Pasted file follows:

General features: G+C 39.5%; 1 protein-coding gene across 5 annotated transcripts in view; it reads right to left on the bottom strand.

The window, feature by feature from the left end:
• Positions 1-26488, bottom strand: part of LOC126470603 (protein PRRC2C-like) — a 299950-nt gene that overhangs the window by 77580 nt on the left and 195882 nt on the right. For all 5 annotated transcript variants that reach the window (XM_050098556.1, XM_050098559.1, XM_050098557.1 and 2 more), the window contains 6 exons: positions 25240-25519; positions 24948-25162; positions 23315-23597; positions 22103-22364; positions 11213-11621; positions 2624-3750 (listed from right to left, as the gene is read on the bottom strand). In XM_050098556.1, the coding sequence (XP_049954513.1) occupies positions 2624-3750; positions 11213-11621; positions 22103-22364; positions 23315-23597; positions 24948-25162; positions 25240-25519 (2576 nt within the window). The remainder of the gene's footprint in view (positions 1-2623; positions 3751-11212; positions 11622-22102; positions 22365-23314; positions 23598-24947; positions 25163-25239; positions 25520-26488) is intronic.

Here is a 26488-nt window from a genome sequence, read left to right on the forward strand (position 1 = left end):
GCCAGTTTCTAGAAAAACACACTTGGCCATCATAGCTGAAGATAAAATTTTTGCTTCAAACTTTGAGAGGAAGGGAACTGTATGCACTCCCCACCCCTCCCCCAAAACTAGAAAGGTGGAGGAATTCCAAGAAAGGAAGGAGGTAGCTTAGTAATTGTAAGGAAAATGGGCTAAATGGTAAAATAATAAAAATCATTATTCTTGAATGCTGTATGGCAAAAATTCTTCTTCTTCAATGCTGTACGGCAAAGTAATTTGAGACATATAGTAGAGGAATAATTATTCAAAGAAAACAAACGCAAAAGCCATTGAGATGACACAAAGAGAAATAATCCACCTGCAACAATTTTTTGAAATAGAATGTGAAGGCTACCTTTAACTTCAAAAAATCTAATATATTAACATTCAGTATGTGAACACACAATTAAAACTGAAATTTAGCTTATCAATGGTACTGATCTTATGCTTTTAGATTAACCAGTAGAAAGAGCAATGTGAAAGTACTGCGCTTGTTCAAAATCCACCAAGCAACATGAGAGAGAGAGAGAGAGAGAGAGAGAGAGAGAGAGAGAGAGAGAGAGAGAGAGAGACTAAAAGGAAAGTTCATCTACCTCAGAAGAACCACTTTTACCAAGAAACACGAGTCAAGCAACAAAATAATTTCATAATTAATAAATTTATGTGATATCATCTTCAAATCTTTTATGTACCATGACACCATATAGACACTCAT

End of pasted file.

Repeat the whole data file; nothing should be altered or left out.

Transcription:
General features: G+C 39.5%; 1 protein-coding gene across 5 annotated transcripts in view; it reads right to left on the bottom strand.

The window, feature by feature from the left end:
• Positions 1-26488, bottom strand: part of LOC126470603 (protein PRRC2C-like) — a 299950-nt gene that overhangs the window by 77580 nt on the left and 195882 nt on the right. For all 5 annotated transcript variants that reach the window (XM_050098556.1, XM_050098559.1, XM_050098557.1 and 2 more), the window contains 6 exons: positions 25240-25519; positions 24948-25162; positions 23315-23597; positions 22103-22364; positions 11213-11621; positions 2624-3750 (listed from right to left, as the gene is read on the bottom strand). In XM_050098556.1, the coding sequence (XP_049954513.1) occupies positions 2624-3750; positions 11213-11621; positions 22103-22364; positions 23315-23597; positions 24948-25162; positions 25240-25519 (2576 nt within the window). The remainder of the gene's footprint in view (positions 1-2623; positions 3751-11212; positions 11622-22102; positions 22365-23314; positions 23598-24947; positions 25163-25239; positions 25520-26488) is intronic.

Here is a 26488-nt window from a genome sequence, read left to right on the forward strand (position 1 = left end):
GCCAGTTTCTAGAAAAACACACTTGGCCATCATAGCTGAAGATAAAATTTTTGCTTCAAACTTTGAGAGGAAGGGAACTGTATGCACTCCCCACCCCTCCCCCAAAACTAGAAAGGTGGAGGAATTCCAAGAAAGGAAGGAGGTAGCTTAGTAATTGTAAGGAAAATGGGCTAAATGGTAAAATAATAAAAATCATTATTCTTGAATGCTGTATGGCAAAAATTCTTCTTCTTCAATGCTGTACGGCAAAGTAATTTGAGACATATAGTAGAGGAATAATTATTCAAAGAAAACAAACGCAAAAGCCATTGAGATGACACAAAGAGAAATAATCCACCTGCAACAATTTTTTGAAATAGAATGTGAAGGCTACCTTTAACTTCAAAAAATCTAATATATTAACATTCAGTATGTGAACACACAATTAAAACTGAAATTTAGCTTATCAATGGTACTGATCTTATGCTTTTAGATTAACCAGTAGAAAGAGCAATGTGAAAGTACTGCGCTTGTTCAAAATCCACCAAGCAACATGAGAGAGAGAGAGAGAGAGAGAGAGAGAGAGAGAGAGAGAGAGAGAGAGAGAGAGACTAAAAGGAAAGTTCATCTACCTCAGAAGAACCACTTTTACCAAGAAACACGAGTCAAGCAACAAAATAATTTCATAATTAATAAATTTATGTGATATCATCTTCAAATCTTTTATGTACCATGACACCATATAGACACTCAT